7. The rest of the menu

In a sushi restaurant or a sushi bar it is not unusual to order a mixture of sushi and other types of food. First and most prominent among these is raw fish without rice, sashimi, as well as small servings of hot food, vegetables, and condiments. The possibilities for combining these dishes with sushi are limited only by the imagination and inclination of the individual. Similarly, Japanese inspired culinary creations are often incorporated into conventional Western meals as appetizers, side dishes, or main courses.

Japanese cuisine boasts an abundance of several different soups which are incorporated into virtually every meal, including breakfast. Japanese soups are very simple and can be prepared quickly with only a few ingredients. Clear broth (dashi) and miso soup are the mainstays and often accompany a sushi meal. Small salad dishes are also excellent with sushi, especially when they make use of different types of seaweed.

Desserts play only a minor role in the Japanese kitchen and none is really needed after a sushi meal. The few desserts which are found are not particularly sweet and are predominantly based on fruit and bean paste. I personally have a weakness for those made with green tea. The slightly bitter taste of the tea is a nice complement to ice cream and sweet fruit and its green colour shows up beautifully when combined with pale tofu.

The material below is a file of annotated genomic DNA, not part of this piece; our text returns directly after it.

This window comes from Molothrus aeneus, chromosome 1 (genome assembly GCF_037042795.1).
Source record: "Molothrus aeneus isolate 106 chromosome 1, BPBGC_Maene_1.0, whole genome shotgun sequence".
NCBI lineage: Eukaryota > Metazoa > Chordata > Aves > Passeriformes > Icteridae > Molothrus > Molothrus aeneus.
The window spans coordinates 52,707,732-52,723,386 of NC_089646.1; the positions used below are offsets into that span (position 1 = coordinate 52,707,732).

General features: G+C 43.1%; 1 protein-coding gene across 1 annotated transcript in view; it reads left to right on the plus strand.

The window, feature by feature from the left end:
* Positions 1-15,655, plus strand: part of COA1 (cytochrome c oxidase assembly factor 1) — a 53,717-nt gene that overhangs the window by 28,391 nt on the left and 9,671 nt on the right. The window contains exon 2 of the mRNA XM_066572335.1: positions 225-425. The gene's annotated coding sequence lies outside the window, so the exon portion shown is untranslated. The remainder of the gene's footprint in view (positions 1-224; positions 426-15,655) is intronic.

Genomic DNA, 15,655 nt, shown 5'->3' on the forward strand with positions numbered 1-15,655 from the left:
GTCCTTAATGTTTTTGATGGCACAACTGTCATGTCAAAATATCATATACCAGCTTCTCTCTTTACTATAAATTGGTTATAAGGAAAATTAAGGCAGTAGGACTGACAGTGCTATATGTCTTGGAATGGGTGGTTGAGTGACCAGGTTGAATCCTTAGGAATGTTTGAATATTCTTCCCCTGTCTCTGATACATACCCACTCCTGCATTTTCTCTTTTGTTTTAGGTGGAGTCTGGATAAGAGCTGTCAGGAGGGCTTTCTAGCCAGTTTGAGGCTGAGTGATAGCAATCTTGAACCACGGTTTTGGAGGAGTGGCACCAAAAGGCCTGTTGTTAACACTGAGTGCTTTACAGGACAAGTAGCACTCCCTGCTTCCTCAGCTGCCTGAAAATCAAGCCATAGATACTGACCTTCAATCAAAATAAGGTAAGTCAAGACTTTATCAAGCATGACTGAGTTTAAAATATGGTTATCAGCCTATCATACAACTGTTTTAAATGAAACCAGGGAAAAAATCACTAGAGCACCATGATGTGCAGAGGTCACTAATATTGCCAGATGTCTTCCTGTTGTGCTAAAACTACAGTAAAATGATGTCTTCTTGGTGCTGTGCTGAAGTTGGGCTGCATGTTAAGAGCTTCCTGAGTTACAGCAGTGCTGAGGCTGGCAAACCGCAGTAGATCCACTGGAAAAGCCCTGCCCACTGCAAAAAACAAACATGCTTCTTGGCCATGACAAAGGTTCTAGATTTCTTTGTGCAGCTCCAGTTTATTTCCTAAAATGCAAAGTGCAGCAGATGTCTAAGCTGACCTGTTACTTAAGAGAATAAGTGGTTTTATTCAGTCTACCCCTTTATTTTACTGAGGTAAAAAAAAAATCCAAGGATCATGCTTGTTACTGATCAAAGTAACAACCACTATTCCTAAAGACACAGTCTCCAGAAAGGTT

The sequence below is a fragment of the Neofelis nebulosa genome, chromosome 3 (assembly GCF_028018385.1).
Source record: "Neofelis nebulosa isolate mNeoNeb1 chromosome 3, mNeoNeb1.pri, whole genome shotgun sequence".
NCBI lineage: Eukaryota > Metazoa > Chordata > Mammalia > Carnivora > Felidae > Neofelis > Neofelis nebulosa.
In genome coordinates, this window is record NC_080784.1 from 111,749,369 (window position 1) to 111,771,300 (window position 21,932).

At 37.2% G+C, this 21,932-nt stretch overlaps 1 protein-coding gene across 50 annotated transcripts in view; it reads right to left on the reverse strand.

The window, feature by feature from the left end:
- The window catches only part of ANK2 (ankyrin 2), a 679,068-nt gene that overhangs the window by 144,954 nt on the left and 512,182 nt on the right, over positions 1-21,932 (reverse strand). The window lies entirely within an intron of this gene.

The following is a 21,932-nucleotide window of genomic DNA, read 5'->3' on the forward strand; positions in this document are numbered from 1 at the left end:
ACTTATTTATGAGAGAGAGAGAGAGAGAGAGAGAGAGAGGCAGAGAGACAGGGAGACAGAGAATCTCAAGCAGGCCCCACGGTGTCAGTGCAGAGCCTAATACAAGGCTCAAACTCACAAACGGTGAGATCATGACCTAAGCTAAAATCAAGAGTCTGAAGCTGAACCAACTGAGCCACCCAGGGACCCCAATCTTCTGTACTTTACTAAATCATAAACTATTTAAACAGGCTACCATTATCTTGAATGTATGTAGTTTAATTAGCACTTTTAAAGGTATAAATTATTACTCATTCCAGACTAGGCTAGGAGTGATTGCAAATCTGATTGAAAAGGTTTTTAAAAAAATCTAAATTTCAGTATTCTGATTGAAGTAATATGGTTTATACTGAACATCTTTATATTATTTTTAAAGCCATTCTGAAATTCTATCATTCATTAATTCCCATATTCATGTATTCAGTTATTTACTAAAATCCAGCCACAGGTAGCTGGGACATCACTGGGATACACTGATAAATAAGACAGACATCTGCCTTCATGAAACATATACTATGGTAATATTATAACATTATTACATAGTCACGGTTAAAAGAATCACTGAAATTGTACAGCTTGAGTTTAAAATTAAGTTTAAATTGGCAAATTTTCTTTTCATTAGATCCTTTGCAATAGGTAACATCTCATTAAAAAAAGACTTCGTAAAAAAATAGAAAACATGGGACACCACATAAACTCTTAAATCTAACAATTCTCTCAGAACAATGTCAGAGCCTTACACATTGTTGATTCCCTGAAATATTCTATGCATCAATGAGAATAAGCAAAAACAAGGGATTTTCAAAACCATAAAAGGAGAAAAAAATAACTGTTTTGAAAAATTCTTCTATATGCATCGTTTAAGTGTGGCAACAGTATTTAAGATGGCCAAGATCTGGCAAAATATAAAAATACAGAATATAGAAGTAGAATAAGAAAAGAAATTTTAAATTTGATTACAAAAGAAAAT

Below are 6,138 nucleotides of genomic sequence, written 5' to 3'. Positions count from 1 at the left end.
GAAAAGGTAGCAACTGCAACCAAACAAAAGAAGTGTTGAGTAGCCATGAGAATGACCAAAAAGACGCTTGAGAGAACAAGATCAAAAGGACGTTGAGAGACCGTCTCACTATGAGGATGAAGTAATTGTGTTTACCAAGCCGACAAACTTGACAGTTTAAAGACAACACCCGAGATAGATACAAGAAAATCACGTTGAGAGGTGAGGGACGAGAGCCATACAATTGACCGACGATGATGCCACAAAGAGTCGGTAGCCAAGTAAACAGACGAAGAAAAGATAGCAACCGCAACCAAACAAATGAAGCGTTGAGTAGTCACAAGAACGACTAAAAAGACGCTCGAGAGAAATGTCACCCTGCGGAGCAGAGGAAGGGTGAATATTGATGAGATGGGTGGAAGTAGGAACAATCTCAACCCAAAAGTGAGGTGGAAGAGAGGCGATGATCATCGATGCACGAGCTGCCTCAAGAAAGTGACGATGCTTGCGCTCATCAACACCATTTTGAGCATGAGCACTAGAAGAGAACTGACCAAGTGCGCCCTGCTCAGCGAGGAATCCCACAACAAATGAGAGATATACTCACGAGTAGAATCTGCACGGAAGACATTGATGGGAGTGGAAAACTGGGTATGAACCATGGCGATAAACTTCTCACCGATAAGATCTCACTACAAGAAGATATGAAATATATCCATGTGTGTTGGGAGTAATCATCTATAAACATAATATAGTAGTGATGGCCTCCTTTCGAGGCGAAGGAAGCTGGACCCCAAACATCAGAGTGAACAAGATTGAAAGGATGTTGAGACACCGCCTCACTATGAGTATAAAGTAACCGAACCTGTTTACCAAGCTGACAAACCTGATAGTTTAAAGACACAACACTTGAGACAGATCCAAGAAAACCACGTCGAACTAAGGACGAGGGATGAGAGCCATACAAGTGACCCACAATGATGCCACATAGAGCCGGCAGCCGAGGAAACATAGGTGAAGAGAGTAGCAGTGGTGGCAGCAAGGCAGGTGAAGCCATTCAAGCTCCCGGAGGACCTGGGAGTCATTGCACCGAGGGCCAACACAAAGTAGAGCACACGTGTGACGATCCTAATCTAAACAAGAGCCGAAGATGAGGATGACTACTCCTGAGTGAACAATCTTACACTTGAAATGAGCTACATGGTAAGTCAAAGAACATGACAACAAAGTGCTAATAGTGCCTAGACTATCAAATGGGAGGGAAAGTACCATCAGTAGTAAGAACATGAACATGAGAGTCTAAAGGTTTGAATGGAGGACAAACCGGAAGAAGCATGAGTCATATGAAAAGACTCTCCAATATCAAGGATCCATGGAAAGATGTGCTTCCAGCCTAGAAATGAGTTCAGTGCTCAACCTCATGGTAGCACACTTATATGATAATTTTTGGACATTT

• Mouritsen, Ole G.: Sushi: Food for the Eye, the Body & the Soul
    Springer; New York
    1st English ed., 2009, 360pp, 429 illus., 397 in color., Hardcover
    ISBN: 978-1-4419-0617-5

    At the over-matured sushi
    the Master
    is full of regret

    - Matsuo Bashō (1644-1694)